The interdiction of nuclear and radiological materials out of regulatory control is of utmost importance in national security. In the maritime environment where such material may be moved on large vessels, detection is complicated due to the environment, the ship’s motion, time constraints, and the amount of potential shielding; either incidental or purposefully placed. Additionally, the level of the radiation background on and in the immediate vicinity of the ship (where an illicit source might be detected) is affected by the “ship effect.” The neutron and gamma radiation ship effect is a phenomenon involving high energy physics where cosmic radiation interacts preferentially with high atomic number materials to produce additional background radiation. A classic example (for which the effect is named) is that of a ship afloat. The objectives of this research project were to spatially characterize the ship effect in the vicinity of a naval warship and to gage the impact of the characterized environment on detection feasibility for onboard radioactive sources. The results of this characterization will inform the development of survey protocols and equipment; allowing improved identification of nuclear material aboard a maritime vessel by stand-off radiation detection. The project included completion of the following tasks: (1) Integrating a suitable radiation detection system, (2) conducting measurements of the background neutron and gamma radiation both on land and surrounding a ship on the water, (3) simulation of a radiation signature emitted from nuclear material aboard a ship using radiation transport software, and (4) comparing the measured radiation signatures and modeled source signatures to show the impact on detection feasibility of nuclear material in a ship effect environment. The objectives of this research project have been met.  Results show an expected increase in radiation background while approaching a ship; with the greatest increase measured to be greater than 40% near the ship’s center of mass. The effect of this increased background radiation on detection feasibility has been estimated. For one configuration, a modeled detector’s response to a notional on-board source has been combined with the characterized background to show the decrease in detectable range due to the ship effect.

FACULTY ADVISORS
Assistant Professor Marshall G. Millett
Mechanical Engineering Department

Professor Martin E. Nelson
Mechanical Engineering Department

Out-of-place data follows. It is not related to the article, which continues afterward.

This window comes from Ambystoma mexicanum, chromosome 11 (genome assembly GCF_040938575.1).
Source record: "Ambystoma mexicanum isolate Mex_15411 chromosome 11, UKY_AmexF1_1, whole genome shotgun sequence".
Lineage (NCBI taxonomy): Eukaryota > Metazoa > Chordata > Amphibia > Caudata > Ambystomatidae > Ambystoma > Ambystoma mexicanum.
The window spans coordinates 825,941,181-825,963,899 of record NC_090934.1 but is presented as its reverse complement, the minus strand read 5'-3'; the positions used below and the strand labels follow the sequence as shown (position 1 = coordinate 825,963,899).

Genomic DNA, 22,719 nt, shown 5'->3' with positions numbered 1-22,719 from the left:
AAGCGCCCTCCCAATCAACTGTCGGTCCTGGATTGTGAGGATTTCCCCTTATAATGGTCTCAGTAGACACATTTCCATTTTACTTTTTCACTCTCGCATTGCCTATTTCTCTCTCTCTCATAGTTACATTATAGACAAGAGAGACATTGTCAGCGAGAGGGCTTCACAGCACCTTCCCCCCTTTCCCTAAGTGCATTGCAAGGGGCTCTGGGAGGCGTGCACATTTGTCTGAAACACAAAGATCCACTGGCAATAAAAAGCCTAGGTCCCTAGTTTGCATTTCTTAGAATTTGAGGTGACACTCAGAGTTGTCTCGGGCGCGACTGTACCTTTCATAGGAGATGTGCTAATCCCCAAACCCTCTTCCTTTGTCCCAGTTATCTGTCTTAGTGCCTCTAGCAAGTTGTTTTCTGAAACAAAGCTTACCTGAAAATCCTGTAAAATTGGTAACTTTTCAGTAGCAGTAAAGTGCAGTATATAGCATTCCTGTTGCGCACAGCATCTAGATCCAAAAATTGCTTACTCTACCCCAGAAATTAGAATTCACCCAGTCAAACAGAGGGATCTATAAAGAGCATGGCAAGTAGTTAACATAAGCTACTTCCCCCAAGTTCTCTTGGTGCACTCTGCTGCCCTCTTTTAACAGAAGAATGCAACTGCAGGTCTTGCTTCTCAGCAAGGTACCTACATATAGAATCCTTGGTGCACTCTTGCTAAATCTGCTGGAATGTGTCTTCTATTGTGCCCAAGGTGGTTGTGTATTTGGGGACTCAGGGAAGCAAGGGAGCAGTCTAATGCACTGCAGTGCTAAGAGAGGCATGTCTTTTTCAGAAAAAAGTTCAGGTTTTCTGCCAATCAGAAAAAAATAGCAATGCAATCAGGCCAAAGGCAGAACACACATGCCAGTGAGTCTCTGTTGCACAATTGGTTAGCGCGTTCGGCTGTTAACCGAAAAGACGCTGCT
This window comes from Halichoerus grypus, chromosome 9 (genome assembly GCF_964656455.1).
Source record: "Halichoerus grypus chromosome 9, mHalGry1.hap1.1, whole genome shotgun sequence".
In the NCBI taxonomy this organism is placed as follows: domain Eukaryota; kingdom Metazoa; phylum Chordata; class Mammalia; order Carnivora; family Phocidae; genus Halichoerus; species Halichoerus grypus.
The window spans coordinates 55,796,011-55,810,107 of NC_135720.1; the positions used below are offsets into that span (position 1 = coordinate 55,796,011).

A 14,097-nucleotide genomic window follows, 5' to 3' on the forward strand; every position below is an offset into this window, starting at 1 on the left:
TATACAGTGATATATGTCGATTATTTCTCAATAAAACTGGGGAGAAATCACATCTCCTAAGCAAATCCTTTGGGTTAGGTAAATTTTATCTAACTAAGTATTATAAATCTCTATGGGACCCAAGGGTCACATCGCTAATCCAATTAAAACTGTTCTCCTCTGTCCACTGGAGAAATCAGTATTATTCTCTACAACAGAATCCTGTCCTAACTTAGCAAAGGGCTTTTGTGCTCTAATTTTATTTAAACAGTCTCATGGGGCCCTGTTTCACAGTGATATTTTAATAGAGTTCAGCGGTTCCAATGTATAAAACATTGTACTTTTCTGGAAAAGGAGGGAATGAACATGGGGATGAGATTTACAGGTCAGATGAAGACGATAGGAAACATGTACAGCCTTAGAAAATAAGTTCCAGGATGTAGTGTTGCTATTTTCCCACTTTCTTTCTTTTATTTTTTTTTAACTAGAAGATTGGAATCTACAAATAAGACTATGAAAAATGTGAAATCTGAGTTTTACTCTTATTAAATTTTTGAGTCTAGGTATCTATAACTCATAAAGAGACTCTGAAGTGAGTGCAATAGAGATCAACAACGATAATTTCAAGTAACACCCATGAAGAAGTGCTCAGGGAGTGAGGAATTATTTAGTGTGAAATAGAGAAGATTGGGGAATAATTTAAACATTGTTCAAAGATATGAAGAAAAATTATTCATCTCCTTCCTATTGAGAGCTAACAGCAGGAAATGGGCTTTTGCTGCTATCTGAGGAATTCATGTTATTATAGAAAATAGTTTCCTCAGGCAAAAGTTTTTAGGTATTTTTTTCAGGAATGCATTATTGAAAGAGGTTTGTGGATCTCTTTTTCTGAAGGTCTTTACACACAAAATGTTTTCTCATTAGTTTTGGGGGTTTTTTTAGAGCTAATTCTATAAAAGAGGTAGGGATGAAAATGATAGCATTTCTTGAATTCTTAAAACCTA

VADM Charles I. Leidig, USN (Retired)
Mechanical Engineering Department


David A. Stevens
Midshipman First Class
United States Navy


Computational Sensitivity Analysis for the Aerodynamic Design of Supersonic and Hypersonic Air Vehicles

The conceptual design of hypersonic vehicles relies on computational methods to produce estimates of aerodynamic, structural, thermal protection, and propulsion design requirements. Additionally, conceptual vehicle designs must begin to solve the multidisciplinary optimization problem presented by these competing factors.  Solving the design optimization problem is not possible using traditional low-fidelity vehicle models and flow simulations because these models represent the underlying physics of the combined disciplines too poorly to be dependable. Moreover, it may not even be possible to solve the design optimization problem because these methods may preclude unconventional vehicle designs that do not fall within historical design paradigms. Additionally, designs based on these undependable methods may suffer from unanticipated phenomenon during testing that lead to costly vehicle redesigns and program delays.

The sensitivities of a hypersonic air vehicle’s aerodynamics to geometric variations were calculated using a computational framework developed for this project.  This framework automates the process of design space sampling, vehicle model generation, flow solution, response surface generation, and global sensitivity analysis. It is unique in its integration of modern design tools such as parametric vehicle models, automated volumetric mesh generation and refinement, Eulerian flow simulations, Kriging response surface generation, and global sensitivity analysis.